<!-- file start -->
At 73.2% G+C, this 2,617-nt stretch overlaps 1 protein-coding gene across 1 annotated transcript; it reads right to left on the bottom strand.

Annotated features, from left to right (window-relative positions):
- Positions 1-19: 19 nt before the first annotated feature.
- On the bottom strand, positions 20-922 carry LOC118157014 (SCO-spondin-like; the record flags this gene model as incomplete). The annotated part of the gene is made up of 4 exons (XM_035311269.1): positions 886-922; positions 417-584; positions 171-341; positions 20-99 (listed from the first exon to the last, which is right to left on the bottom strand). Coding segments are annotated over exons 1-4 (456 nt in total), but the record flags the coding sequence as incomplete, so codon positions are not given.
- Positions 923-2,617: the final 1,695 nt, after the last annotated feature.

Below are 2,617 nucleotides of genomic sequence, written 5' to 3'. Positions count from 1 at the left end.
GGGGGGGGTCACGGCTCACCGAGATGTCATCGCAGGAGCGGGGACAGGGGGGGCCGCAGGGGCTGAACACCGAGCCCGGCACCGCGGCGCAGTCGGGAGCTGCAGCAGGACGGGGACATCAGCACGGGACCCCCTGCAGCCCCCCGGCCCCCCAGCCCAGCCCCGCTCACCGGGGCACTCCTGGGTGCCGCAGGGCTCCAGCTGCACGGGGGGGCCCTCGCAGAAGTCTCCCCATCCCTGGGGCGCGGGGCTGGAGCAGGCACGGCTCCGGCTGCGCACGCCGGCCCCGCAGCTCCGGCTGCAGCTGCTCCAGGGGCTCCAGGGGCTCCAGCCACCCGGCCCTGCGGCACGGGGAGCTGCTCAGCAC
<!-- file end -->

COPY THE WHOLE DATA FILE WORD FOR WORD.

At 73.2% G+C, this 2,617-nt stretch overlaps 1 protein-coding gene across 1 annotated transcript; it reads right to left on the bottom strand.

Annotated features, from left to right (window-relative positions):
- Positions 1-19: 19 nt before the first annotated feature.
- On the bottom strand, positions 20-922 carry LOC118157014 (SCO-spondin-like; the record flags this gene model as incomplete). The annotated part of the gene is made up of 4 exons (XM_035311269.1): positions 886-922; positions 417-584; positions 171-341; positions 20-99 (listed from the first exon to the last, which is right to left on the bottom strand). Coding segments are annotated over exons 1-4 (456 nt in total), but the record flags the coding sequence as incomplete, so codon positions are not given.
- Positions 923-2,617: the final 1,695 nt, after the last annotated feature.

Below are 2,617 nucleotides of genomic sequence, written 5' to 3'. Positions count from 1 at the left end.
GGGGGGGGTCACGGCTCACCGAGATGTCATCGCAGGAGCGGGGACAGGGGGGGCCGCAGGGGCTGAACACCGAGCCCGGCACCGCGGCGCAGTCGGGAGCTGCAGCAGGACGGGGACATCAGCACGGGACCCCCTGCAGCCCCCCGGCCCCCCAGCCCAGCCCCGCTCACCGGGGCACTCCTGGGTGCCGCAGGGCTCCAGCTGCACGGGGGGGCCCTCGCAGAAGTCTCCCCATCCCTGGGGCGCGGGGCTGGAGCAGGCACGGCTCCGGCTGCGCACGCCGGCCCCGCAGCTCCGGCTGCAGCTGCTCCAGGGGCTCCAGGGGCTCCAGCCACCCGGCCCTGCGGCACGGGGAGCTGCTCAGCAC